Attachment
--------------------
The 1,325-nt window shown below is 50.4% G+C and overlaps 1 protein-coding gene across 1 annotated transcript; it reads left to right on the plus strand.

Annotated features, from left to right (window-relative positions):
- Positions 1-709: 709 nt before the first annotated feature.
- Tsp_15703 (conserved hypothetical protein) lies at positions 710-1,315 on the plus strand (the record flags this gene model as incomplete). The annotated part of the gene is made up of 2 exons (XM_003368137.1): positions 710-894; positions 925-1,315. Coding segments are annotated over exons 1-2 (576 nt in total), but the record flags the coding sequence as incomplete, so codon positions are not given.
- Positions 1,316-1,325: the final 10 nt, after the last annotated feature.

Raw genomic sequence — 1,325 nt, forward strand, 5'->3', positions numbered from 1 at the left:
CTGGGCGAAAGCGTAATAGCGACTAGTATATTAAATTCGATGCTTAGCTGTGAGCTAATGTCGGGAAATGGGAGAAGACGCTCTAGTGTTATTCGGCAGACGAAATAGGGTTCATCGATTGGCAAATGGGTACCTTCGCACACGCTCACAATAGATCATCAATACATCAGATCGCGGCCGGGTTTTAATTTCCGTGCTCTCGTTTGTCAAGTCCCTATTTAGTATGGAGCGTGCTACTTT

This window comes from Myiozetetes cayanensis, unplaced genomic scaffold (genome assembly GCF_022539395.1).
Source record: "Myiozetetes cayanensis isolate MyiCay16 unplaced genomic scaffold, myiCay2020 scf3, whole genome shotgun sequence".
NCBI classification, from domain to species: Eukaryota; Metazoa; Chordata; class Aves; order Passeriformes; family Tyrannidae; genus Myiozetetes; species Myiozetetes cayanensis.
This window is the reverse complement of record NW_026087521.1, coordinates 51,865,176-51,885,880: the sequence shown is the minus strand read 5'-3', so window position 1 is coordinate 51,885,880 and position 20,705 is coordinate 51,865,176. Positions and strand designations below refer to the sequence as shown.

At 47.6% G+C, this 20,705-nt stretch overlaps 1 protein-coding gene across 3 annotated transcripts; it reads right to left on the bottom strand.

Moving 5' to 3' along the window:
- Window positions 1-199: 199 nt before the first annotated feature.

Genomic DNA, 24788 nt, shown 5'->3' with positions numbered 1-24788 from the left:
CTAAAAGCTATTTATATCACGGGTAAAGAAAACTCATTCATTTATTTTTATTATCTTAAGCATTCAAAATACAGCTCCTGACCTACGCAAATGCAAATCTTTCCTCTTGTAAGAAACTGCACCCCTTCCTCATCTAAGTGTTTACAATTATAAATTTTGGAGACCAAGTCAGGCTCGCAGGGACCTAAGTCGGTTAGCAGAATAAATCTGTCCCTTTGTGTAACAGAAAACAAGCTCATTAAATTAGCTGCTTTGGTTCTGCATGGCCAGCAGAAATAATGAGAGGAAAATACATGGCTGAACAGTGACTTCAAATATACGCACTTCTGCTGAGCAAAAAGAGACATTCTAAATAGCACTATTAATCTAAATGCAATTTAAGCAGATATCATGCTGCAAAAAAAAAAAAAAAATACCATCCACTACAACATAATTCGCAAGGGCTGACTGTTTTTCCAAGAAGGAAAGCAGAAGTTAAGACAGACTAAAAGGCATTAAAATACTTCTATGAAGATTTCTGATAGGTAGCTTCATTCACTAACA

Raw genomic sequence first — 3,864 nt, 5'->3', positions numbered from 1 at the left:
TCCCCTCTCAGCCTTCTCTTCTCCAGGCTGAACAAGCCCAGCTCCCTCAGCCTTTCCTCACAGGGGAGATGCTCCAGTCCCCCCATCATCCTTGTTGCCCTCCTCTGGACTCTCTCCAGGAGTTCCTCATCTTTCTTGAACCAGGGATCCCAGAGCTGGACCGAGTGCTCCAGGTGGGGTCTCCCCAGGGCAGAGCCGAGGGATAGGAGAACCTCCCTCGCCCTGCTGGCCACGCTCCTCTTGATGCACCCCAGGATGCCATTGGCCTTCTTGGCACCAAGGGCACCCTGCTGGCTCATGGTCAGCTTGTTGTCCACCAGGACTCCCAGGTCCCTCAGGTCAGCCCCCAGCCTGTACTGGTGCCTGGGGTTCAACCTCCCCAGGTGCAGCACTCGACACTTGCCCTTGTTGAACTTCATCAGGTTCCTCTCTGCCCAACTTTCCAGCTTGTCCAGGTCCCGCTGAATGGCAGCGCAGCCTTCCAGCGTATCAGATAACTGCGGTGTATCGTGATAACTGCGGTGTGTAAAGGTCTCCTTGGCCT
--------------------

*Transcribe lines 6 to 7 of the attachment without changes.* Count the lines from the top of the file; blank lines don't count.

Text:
Raw genomic sequence — 1,325 nt, forward strand, 5'->3', positions numbered from 1 at the left:
CTGGGCGAAAGCGTAATAGCGACTAGTATATTAAATTCGATGCTTAGCTGTGAGCTAATGTCGGGAAATGGGAGAAGACGCTCTAGTGTTATTCGGCAGACGAAATAGGGTTCATCGATTGGCAAATGGGTACCTTCGCACACGCTCACAATAGATCATCAATACATCAGATCGCGGCCGGGTTTTAATTTCCGTGCTCTCGTTTGTCAAGTCCCTATTTAGTATGGAGCGTGCTACTTT